Tips for Home Buying | Equestrian Property Considerations

Time to buy your dream property – where you can watch your horse(s) graze peacefully outside your family room window.  Make sure you work with an equestrian expert because there are many factors that should be considered and priority amenities that you should have or budget adding. A property with a large lot that is advertised as having “Equestrian Potential” may end up being much more expensive than the property that already has these key equestrian features.

Fencing.

Most equestrian properties will have some kind of fencing, primarily to safely contain your horses. Fencing is expensive, so make sure the property has the best kind of fencing based upon how you plan to use the property, or budget the cost to add or change out the fencing.

  • Wood. Highly visible, strong and aesthetically pleasing. High initial cost and high maintenance due to horse chewing, weathering, etc. If a horse breaks through it when spooked – nails & splintering can present a hazard.
  • PVC. Highly visible, strong and aesthetically pleasing. Higher initial cost, but ongoing maintenance cost much lower. Internally ribbed PBC boards resist breakage, but are designed to break away when pressure is applied.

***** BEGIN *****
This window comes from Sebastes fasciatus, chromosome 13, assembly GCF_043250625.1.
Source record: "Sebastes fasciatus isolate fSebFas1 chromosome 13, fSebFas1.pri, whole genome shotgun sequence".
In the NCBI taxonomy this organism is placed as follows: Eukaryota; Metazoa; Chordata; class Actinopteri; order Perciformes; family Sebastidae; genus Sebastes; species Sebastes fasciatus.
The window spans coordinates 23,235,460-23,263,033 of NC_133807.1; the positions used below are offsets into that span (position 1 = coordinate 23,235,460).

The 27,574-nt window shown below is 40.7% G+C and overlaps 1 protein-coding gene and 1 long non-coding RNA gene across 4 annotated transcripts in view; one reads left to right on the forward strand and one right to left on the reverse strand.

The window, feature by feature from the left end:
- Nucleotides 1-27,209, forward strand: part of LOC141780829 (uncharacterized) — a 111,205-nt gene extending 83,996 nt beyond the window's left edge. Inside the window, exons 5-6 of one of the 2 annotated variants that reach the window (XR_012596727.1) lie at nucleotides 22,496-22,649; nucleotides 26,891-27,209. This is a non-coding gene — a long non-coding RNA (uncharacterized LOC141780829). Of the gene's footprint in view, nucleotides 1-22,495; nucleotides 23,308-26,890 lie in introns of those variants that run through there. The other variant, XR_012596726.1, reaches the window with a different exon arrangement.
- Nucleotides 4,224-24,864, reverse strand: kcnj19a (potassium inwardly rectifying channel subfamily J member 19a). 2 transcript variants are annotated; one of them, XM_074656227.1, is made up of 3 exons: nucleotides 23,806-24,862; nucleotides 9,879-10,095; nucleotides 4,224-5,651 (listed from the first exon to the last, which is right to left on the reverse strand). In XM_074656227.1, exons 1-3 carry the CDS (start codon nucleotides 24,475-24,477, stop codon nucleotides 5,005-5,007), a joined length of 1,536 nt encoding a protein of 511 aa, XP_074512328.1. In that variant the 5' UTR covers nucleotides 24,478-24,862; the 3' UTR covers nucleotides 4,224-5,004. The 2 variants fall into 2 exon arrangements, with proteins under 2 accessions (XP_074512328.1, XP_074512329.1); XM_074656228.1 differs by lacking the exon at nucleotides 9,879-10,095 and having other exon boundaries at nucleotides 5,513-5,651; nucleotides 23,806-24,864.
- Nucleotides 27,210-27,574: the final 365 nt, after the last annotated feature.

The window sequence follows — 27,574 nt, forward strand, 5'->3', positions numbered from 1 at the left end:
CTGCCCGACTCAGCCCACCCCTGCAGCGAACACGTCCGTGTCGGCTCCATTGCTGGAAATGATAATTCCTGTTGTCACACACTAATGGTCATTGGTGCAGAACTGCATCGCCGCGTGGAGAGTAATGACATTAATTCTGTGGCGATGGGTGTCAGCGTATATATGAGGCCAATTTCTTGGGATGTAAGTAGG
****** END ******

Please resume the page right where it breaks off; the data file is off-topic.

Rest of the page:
• Steel Pipe. Exceptionally strong and long lasting, not as aesthetically pleasing. Planning must be exact and modifications difficult once the fence is completed. If a horse runs into the fence it can suffer damage since there is no give.
  • Smooth Wire. Lower cost and typically coupled with electrical systems to create a deterrent effect. Visibility can be a problem – although you can get the wire wrapped in PVC coating in a variety of colors to help.

Barn.

Here are some features you should think about when looking at barns – existing or budgeting to build.

    • Barn access & proximity – to the main road, the house, and onsite outbuildings. In general, you want to make sure the property location is easily accessible for deliveries and horse trailers via reliable and well-maintained roads.